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11 January 2010

MPs to sit in September under Bercow proposal

Autumn party conferences set for abolition

By James Macintyre

The familiar party conference season is set to become a thing of the past under proposals being drawn up in the Commons Speaker’s office, has learned.

John Bercow, the reforming Speaker, is determined to press ahead with the introduction of September sittings in the Commons in order to reduce the exceptionally long summer period away from Westminster enjoyed by most MPs.

The move would bring about the end of the week-long party conference for Labour, the Conservatives and the Liberal Democrats alike. The conference is a gathering of the party faithful, from senior MPs to grass-roots members, with a throng of lobbyists and figures from business. It is this latter group that may object most to the bold but controversial move. 

Instead, MPs will be expected to conduct government business in the House throughout September, after enjoying the whole of August off.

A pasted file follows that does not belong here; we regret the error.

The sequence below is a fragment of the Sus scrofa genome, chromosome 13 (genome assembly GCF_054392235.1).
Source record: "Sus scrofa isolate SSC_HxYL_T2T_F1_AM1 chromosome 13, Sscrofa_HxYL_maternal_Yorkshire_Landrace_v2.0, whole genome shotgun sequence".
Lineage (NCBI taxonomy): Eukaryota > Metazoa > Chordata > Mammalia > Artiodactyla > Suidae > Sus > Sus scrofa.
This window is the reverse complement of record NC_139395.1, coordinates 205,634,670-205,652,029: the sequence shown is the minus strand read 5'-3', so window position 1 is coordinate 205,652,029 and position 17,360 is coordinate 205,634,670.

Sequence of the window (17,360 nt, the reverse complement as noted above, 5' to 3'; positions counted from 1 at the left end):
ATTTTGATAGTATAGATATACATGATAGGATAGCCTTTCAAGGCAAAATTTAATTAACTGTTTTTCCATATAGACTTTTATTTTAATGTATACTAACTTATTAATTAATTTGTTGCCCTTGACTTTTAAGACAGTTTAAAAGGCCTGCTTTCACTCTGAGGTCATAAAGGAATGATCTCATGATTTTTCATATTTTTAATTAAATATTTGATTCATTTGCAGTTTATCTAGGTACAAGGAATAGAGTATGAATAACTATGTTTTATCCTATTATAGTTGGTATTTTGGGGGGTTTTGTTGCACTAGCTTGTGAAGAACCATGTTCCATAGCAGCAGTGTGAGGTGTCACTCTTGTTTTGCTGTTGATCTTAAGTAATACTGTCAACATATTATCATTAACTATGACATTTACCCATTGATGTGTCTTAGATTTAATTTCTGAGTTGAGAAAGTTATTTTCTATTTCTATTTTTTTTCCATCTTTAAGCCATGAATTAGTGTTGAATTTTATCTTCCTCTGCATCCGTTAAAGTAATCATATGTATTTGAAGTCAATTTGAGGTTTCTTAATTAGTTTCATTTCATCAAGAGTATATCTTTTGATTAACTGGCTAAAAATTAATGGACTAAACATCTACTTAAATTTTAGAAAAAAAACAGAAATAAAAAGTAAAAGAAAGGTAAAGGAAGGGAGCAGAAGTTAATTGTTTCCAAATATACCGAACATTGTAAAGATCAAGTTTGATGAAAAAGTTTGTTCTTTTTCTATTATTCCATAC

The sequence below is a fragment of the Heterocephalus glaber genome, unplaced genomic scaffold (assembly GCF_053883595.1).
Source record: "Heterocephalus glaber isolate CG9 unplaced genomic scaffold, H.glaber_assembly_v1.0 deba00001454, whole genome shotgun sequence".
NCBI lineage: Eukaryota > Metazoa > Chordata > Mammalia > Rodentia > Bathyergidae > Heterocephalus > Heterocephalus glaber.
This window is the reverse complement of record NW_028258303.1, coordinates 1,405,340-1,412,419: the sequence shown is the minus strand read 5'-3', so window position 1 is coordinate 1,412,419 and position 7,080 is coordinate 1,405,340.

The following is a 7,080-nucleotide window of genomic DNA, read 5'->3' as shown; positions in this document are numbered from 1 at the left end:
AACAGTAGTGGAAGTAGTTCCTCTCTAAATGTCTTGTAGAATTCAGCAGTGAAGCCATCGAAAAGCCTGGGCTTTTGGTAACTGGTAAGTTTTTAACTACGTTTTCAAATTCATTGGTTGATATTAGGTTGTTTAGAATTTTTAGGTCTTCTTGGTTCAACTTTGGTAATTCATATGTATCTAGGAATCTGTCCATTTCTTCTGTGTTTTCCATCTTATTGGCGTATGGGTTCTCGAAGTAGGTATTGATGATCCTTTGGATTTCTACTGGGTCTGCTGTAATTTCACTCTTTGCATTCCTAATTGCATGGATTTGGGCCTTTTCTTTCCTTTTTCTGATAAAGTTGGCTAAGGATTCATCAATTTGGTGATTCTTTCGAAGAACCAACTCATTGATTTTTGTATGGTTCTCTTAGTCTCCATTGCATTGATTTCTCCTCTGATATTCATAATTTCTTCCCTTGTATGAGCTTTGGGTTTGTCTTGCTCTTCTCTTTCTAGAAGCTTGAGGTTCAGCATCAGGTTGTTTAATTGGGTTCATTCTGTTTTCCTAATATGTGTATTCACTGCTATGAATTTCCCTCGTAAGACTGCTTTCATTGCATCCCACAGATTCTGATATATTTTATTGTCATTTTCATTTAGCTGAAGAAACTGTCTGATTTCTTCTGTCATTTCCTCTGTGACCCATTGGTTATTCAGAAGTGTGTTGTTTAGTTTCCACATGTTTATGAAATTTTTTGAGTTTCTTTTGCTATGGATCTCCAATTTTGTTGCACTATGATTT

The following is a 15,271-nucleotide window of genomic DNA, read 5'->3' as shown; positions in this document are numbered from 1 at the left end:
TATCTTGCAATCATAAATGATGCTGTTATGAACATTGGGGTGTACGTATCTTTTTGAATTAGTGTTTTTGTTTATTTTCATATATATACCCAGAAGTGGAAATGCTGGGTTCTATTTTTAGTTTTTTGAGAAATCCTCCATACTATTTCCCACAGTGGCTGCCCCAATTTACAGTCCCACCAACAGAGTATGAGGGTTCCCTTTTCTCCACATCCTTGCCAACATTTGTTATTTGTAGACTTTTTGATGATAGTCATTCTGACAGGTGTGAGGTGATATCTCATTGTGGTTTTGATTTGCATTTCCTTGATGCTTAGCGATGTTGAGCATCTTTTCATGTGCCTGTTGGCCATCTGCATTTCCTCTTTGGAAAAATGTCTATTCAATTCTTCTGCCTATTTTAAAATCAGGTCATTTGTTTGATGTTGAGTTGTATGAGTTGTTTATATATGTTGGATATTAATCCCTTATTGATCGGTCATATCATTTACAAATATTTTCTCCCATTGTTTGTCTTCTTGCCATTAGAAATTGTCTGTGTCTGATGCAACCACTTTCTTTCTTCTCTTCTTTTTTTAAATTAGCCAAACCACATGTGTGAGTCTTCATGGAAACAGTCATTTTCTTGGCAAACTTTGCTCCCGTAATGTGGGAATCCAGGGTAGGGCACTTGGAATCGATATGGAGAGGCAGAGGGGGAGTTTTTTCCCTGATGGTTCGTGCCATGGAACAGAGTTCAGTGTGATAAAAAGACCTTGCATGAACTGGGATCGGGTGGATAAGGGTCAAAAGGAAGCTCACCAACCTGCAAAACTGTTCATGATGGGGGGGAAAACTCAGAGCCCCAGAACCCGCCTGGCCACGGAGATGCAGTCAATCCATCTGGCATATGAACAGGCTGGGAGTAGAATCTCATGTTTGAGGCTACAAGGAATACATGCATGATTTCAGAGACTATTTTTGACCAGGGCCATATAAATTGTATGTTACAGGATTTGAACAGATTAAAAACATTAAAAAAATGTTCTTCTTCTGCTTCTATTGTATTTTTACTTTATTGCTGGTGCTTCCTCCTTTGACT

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I consent to New Statesman Media Group collecting my details provided via this form in accordance with the Privacy Policy has learned that the Speaker will be pressing for weekend conferences instead, dramatically reducing the length of time available for the parties to get together each year. “Conferences would be a long weekend at most,” said a source.

The Speaker is believed to feel that there is much less excuse for lax working hours for MPs in the wake of the expenses scandal. He is also pressing for Friday sittings — many MPs return to their constituency after Thursday business in the House.

Sources close to the Speaker’s office say Bercow doesn’t attach great importance to preserving the conferences’ usual format. “They are hard to justify in these times,” said a source, who added that the move could well come as early as this year.

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